To its detriment in recent years, Star Wars has sought to expand its franchise by continuing to narrowly focus on the same core characters in and around the Skywalker family. Naturally, it’s difficult to cement new characters that have an equal chance of becoming fan-favorites capable of carrying their own story. One big exception: Ahsoka Tano, the first lead female Jedi in franchise history, and now the star of the latest Star Wars: Ahsoka Disney+ series.
The groundswell for the character has been building since the late aughts when she became an instant fan-favorite after debuting in The Clones Wars animated series. Now, with a live-action performance from Rosario Dawson, Ahsoka arrives as a beacon of promise for a franchise needing a big win. And while reaction to the series’ debut this week has been mixed, the very nature by which Ahsoka became so beloved offers hope that she can push Star Wars out of the stale rut it’s been in.
While Ahsoka would eventually be defined on her own terms, her creation is inextricably linked to—you guessed it—a Skywalker. George Lucas, along with LucasFilm executive producer and executive creative director Dave Filoni, created Ahsoka to provide context for Anakin Skywalker’s sudden maturity between Attack of the Clones and Revenge of the Sith. According to Filoni, Lucas envisioned Ahsoka as Anakin’s padawan—a classic case of the student becoming the master, complete with his own pupil in tow.
Ahsoka quickly became a shorthand for Filoni to explore new ideas within the Star Wars universe. As the character moved from Clone Wars to a new, post-Disney era series Star Wars Rebels, she eventually rejected the notion of the Jedi Order altogether, opting to quit after she was framed for a crime she didn’t commit. Instead, she becomes a wandering ronin-like samurai more content to make her region of the galaxy safer. However, she’s begrudgingly drawn back into the war to assist a group of Mandalorians, including Bo-Katan (Katee Sackhoff) from The Mandalorian, to take back the planet Mandalore from a very much alive Darth Maul. The events of the Battle for Mandalore run concurrent with Revenge of the Sith, thus explaining why she wasn’t with Anakin when he turned to the Dark Side.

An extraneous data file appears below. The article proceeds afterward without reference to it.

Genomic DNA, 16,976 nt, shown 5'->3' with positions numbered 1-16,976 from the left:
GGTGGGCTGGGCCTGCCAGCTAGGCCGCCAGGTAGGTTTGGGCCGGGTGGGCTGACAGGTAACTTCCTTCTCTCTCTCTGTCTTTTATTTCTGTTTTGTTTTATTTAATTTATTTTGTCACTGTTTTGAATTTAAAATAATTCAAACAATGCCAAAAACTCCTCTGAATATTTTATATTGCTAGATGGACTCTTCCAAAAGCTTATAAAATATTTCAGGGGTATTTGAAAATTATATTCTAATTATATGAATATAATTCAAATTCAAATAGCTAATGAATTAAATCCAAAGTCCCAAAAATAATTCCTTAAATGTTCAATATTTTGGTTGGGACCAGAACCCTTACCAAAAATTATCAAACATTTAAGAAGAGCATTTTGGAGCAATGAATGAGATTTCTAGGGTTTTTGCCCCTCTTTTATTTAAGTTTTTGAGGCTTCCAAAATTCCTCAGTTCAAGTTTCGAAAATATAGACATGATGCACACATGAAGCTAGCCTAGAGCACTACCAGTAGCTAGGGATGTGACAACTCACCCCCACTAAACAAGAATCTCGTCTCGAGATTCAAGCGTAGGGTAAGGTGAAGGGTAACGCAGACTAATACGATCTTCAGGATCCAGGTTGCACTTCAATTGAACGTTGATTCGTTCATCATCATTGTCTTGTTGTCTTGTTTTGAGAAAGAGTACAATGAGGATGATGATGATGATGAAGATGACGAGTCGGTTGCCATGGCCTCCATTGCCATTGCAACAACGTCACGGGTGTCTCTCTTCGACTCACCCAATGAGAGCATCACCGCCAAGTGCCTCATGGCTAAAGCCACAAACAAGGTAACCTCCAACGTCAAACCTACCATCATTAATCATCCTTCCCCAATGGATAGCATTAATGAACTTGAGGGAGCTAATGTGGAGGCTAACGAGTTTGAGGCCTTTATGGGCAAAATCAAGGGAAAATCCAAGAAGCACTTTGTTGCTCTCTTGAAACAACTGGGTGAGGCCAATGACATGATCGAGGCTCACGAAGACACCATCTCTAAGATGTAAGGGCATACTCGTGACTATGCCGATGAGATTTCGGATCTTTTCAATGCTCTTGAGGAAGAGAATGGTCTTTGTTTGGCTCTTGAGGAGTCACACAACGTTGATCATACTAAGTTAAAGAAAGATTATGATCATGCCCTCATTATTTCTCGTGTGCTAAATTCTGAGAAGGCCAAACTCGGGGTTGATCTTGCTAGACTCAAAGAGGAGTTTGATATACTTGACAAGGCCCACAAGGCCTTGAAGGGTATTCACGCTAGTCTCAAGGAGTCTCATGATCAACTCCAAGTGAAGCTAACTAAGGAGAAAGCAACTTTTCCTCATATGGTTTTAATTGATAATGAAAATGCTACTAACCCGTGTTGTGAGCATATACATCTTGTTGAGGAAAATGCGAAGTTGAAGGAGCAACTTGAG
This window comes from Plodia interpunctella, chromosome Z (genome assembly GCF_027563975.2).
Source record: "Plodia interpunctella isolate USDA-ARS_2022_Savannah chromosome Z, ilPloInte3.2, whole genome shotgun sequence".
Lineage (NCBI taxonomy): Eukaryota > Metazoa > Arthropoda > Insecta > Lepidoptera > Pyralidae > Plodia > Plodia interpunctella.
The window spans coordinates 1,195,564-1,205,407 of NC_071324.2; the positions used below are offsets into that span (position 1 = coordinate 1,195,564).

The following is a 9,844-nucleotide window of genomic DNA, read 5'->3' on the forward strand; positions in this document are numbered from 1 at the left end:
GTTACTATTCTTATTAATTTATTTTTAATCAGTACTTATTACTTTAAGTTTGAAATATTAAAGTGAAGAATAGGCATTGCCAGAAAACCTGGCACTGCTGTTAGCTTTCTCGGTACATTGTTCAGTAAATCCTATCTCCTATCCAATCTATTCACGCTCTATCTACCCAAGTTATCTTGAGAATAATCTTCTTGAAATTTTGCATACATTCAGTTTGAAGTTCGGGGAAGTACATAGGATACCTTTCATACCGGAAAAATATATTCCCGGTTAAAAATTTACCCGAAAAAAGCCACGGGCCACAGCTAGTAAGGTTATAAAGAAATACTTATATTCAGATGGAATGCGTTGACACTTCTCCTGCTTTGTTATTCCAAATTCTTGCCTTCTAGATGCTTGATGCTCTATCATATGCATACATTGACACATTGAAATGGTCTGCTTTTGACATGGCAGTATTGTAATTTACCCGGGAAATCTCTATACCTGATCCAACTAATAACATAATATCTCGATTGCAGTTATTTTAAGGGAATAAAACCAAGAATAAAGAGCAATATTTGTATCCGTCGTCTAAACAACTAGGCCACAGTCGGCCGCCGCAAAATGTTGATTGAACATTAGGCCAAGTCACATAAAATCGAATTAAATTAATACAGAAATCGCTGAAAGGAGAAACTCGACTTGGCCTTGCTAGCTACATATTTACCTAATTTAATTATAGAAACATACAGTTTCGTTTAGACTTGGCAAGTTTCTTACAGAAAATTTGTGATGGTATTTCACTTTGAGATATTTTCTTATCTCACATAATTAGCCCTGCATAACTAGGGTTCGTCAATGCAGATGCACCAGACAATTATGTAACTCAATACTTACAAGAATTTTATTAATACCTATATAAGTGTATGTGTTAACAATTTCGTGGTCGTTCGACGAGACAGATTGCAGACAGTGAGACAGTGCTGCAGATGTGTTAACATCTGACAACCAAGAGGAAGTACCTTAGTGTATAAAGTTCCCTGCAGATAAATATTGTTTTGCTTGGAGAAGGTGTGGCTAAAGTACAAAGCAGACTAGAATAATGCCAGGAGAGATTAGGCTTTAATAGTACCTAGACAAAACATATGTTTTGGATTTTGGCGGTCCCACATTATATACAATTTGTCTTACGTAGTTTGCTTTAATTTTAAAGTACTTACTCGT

And with that, Ahsoka went from an intriguing part of Star Wars’ past to a symbol of its storytelling potential for the future, not just as a promising new character but a whole new narrative vein for the franchise to tap. Ahsoka’s appearances throughout the Star Wars Rebels animated series became a vehicle to push the boundaries of storytelling—the goodwill she’d garnered throughout The Clone Wars, plus the yearslong cliffhanger regarding her fate, primed fans to go down whatever path Filoni put her on. In Rebels, however, Ahsoka often appears as a Gandolf-like figure, with Filoni deploying her to show off some new, unseen side of Star Wars history and the Force. It’s akin to what Rian Johnson did with Luke Skywalker and Rey in The Last Jedi, the last Star Wars entry that dared to shake things up.